What Is "World History"?
Dwight Simon, December 2009
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To the Editor:
I found Robert Bain and Lauren McArthur Harris’s article on the preparation of world history teachers (“A Most Pressing Challenge: Preparing Teachers of World History,” Perspectives on History, October 2009) to be a much-needed yet problematic point of entry into the discussion of world history curricula and those who attempt to teach it. Their most valuable service was to point out the unacceptably privileged place of U.S. history in the development of teaching materials for secondary school teachers. As a middle school teacher of both U.S. history and the history of several other parts of the world, I am continually struck by the wealth of resources available to U.S. history teachers while I search in vain for workshops or materials that will allow me to help students meaningfully access complex themes and problems in the histories of other parts of the world.
However, the benefit of Bain and Harris’s assessment seems to stop there. Most problematic was their use of the term “world history” throughout the article. While “world history” may be commonly used, the term has little value for their analytical purposes. After all, world history courses at the secondary level are inevitably an incongruous hodgepodge of histories from various times and places, likely chosen according to some mixture of instructor preference, departmental guidelines, state standards, or textbook content. Some world history courses are actually courses in western civilization. Few are probably truly global in reach. Bain and Harris treat world history as if it is a specialized historical discipline. They hope our secondary school teachers will be taught more about world history by “world historians.” This is an interesting claim. Who, exactly, is a world historian? Everyone? No one? A more fruitful approach may be to design courses and orient teachers toward historical specialties that actually exist, such as classical, medieval, or modern; Africa, Asia, Latin America, or Europe. These are just a few examples of helpful avenues along which world history training and materials could be developed for secondary schools. Another problem arises when Bain and Harris suggest that world history courses lack coherence because the instructors lack knowledge of world history. But perhaps it is not the courses, but world history itself that lacks coherence. While teachers may find it valuable to study the histories of various cultures and continents using certain unifying themes, questions, or problems, it seems troubling to have Bain and Harris pushing for teachers to get professional development in order to impose false coherence on the complex and often disparate histories from different times and places around the world. While I share Bain and Harris’s concern about the privileging of U.S. history in professional development and teaching materials, their solutions will likely offer little substantive progress until they are aligned with the realities of the historical discipline.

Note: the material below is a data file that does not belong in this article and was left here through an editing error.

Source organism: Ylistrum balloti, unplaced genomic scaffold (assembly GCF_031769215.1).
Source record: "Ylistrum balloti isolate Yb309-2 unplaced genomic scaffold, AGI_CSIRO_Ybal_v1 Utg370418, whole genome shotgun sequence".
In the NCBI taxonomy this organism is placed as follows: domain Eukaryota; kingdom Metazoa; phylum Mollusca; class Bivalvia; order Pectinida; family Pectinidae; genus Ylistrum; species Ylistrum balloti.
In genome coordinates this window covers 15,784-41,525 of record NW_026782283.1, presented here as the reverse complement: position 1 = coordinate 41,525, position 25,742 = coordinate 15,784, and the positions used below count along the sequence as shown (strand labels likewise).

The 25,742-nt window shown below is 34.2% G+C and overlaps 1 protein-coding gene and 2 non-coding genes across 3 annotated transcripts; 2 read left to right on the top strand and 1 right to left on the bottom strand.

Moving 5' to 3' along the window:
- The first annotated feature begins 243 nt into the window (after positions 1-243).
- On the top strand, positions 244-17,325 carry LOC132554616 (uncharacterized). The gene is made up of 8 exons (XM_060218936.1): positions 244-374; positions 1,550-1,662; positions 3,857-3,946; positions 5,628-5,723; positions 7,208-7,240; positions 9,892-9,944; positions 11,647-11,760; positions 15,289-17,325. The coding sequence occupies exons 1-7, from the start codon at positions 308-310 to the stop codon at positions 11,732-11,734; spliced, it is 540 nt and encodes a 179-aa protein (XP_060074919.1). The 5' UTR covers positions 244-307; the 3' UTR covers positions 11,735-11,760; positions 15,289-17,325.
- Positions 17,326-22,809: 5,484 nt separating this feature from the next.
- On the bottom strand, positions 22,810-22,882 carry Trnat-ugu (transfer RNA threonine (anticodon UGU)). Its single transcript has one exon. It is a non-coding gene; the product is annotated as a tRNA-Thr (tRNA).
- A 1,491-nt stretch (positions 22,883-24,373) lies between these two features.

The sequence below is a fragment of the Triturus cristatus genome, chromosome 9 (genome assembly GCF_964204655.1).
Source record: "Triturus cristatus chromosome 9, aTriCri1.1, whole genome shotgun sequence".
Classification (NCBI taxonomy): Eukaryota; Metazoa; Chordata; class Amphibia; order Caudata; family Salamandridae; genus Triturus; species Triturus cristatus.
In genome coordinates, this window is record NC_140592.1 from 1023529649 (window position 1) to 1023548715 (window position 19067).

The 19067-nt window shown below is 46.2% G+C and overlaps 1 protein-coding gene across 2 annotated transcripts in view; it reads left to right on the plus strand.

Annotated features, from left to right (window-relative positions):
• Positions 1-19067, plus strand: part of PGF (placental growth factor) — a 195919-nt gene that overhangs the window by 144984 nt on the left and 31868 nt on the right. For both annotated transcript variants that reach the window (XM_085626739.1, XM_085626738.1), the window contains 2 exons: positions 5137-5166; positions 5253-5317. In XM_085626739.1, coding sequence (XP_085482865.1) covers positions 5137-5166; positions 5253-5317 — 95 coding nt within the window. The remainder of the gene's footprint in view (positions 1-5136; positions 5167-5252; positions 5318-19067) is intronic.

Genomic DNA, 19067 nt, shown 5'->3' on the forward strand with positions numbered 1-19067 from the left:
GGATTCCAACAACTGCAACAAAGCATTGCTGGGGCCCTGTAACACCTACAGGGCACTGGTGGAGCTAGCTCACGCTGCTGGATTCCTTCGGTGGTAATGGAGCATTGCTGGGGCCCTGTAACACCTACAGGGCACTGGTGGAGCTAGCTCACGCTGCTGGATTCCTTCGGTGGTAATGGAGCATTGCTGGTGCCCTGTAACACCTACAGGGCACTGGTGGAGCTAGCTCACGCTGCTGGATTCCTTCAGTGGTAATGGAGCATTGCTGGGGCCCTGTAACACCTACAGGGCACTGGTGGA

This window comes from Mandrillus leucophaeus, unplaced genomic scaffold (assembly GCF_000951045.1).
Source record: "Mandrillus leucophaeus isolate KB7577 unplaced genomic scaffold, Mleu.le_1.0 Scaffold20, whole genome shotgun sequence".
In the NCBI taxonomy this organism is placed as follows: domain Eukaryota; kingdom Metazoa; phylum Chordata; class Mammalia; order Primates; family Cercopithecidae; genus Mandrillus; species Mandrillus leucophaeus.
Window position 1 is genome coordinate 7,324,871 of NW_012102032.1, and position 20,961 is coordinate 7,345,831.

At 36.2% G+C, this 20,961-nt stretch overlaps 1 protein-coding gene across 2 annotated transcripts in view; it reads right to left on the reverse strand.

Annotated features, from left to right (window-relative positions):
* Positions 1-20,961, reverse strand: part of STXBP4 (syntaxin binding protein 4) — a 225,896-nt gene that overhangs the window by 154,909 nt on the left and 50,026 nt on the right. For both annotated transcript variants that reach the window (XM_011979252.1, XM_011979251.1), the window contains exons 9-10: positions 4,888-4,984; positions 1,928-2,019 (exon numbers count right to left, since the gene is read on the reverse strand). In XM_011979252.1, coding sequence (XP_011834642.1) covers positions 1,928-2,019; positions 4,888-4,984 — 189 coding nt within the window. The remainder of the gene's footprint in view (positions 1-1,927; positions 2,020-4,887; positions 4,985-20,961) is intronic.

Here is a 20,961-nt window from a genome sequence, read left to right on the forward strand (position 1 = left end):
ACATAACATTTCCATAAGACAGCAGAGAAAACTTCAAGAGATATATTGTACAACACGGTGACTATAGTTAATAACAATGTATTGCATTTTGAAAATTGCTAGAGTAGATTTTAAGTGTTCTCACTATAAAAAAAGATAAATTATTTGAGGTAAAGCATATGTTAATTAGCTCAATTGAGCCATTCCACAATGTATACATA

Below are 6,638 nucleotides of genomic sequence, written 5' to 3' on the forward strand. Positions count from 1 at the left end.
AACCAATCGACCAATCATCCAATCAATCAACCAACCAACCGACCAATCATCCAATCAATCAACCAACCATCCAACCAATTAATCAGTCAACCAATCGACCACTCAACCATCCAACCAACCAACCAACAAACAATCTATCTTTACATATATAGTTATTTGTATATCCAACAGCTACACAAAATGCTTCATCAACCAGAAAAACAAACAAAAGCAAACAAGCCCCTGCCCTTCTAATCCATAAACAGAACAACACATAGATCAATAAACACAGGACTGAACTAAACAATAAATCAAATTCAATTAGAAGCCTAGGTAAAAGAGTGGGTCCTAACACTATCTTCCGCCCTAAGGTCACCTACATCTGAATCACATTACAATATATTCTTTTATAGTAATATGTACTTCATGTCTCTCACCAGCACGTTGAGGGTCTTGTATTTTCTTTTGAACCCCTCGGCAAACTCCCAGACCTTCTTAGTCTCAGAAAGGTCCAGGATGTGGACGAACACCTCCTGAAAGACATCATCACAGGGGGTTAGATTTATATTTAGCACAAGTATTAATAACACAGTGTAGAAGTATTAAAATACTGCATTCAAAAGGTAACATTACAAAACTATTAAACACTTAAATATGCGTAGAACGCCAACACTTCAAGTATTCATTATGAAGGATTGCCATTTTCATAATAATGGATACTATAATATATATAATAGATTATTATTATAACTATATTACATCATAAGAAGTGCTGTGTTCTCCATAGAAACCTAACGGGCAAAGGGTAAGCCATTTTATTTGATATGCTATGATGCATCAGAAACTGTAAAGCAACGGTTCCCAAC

Dwight Simon, Epiphany School